Gotcha. CleanSpaceOne grabs a piece of space debris.
Space researchers in Switzerland are seeking funding to build a spacecraft that will home in on a redundant satellite, grab it, and drag it down to
burn up when reentering the atmosphere. The idea is to stem the tide of debris that is littering space around the Earth.
Researchers at the Swiss Space Center at the École Polytechnique Fédérale de Lausanne have been working on the necessary technology for 3 years, says
Swiss Space Center Director Volker Gass. The experimental probe's potential first target would be Switzerland's first space mission, a picosatellite
called SwissCube that was launched in 2009. Gass says the spacecraft, dubbed CleanSpaceOne, would cost an estimated $11 million to build and launch and
could be ready between 2015 and 2017.
Space junk is an increasing problem for space agencies. It ranges in size from entire satellites that are uncontrolled to rocket stages or fragments
from collisions. NASA tracks some 16,000 objects larger than 10 cm, but there are many more fragments smaller than this. Despite the objects' small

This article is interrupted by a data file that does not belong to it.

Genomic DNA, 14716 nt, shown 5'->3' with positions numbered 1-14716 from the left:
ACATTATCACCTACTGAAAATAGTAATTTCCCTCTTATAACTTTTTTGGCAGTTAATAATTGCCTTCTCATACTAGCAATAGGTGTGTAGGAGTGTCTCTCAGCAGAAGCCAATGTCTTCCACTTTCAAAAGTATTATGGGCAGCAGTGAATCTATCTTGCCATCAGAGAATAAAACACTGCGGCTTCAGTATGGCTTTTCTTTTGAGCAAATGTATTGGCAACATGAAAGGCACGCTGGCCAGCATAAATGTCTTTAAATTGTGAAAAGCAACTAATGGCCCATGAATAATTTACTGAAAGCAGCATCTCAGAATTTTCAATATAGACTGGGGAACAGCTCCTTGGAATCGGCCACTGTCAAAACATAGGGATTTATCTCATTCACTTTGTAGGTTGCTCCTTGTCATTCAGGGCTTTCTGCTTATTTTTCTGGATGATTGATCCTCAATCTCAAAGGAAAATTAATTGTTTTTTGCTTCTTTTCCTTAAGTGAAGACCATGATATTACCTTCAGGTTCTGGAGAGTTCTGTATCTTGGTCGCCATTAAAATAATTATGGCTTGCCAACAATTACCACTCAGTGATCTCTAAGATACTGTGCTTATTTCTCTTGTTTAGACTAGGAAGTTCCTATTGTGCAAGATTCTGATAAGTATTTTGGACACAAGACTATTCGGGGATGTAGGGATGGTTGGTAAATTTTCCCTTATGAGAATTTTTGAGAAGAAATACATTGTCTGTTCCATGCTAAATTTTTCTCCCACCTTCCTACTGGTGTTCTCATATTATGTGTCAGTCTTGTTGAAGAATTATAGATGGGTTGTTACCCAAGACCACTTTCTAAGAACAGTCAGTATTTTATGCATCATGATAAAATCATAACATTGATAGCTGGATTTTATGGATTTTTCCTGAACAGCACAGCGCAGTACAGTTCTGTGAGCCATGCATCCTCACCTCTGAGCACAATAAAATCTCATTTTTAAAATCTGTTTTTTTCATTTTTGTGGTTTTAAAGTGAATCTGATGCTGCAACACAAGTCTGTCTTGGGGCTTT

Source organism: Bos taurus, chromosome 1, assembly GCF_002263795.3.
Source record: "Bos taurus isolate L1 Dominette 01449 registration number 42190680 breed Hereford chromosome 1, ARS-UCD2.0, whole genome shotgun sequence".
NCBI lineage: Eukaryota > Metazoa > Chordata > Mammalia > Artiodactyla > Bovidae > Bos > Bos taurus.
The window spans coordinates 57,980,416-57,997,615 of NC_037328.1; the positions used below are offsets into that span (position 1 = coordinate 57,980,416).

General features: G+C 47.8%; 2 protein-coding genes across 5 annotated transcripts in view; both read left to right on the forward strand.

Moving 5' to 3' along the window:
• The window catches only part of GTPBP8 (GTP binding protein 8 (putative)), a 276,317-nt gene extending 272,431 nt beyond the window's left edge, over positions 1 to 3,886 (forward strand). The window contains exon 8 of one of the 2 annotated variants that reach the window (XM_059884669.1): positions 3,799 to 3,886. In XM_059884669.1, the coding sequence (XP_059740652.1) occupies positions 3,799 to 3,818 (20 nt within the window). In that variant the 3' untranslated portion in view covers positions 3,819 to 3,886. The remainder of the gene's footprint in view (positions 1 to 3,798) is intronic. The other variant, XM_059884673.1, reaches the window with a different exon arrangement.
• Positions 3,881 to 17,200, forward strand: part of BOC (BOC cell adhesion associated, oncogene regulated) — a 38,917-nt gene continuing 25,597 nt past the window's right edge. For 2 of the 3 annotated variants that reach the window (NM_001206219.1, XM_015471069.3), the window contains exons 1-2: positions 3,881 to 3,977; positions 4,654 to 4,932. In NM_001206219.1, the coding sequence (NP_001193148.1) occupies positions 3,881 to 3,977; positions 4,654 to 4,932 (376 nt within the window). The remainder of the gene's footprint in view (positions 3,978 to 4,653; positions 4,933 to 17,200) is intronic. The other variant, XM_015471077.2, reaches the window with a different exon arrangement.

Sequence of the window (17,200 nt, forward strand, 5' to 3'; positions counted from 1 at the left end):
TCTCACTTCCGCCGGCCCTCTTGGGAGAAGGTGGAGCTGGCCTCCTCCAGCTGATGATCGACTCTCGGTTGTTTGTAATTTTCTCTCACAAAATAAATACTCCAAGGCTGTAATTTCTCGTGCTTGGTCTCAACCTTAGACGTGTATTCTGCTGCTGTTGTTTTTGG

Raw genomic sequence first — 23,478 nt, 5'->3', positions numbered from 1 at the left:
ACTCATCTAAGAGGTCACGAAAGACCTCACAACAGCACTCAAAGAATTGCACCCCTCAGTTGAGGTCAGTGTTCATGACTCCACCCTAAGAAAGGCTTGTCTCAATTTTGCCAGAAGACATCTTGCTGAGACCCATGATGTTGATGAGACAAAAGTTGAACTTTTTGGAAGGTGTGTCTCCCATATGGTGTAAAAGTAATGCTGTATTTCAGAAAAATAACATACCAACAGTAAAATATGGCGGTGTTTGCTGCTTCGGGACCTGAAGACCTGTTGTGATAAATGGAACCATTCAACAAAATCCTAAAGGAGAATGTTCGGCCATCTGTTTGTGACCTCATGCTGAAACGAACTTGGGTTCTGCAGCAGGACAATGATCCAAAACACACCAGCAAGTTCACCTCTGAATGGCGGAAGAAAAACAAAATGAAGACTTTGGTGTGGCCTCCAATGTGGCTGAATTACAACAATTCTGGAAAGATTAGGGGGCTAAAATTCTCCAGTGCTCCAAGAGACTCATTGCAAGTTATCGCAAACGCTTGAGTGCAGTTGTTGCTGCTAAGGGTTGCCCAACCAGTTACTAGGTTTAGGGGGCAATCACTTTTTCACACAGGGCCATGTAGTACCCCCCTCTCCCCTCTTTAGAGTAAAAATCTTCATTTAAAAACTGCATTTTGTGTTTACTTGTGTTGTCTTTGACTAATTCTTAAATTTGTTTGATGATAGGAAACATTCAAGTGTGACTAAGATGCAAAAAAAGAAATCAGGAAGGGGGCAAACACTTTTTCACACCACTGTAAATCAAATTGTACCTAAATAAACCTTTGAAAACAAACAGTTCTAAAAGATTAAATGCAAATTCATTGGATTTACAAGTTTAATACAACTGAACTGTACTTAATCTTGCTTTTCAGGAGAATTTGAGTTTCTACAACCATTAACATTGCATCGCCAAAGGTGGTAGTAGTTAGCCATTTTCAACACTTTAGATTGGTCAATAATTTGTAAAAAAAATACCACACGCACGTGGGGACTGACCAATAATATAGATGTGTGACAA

size, their velocity gives them the ability to do a lot of damage.
In 2009, an operational Iridium mobile communications satellite collided with a redundant Russian communications satellite at a relative speed of more
than 42,000 km per hour. NASA estimated that the crash created as many as 1000 new fragments larger than 10 cm and many smaller ones. The debris can
also put astronauts at risk. The International Space Station often has to maneuver to avoid space junk, with its residents sometimes taking shelter in
the escape capsule.
CleanSpaceOne is designed to take down larger pieces of junk. The semiautomatic probe will need a sophisticated guidance and control system to insert
itself into the right orbit to reach a target moving at 28,000 km/h. Cameras will be used to optically identify the target satellite and ion
microthrusters will ease the probe right up to it. The Swiss researchers are investigating biologically inspired gripping mechanisms to snag the
target, such as one that has tentacles like a sea anemone.
Once captured, the combined object will have a new center of gravity and may be spinning in an uncontrolled way. The probe has to stabilize the
trajectory and then guide itself onto a curve toward the atmosphere. "There are quite some challenges," says Gass.
Gass envisages a whole family of ready-made craft able to de-orbit different sorts of satellites. Another approach would be to sell "de-orbit kits" to
be built into new satellites so that they could bring themselves down at the end of their useful lives. "Switzerland is a country that likes to keep
things clean," Gass says. "So we decided to first get our own satellite down."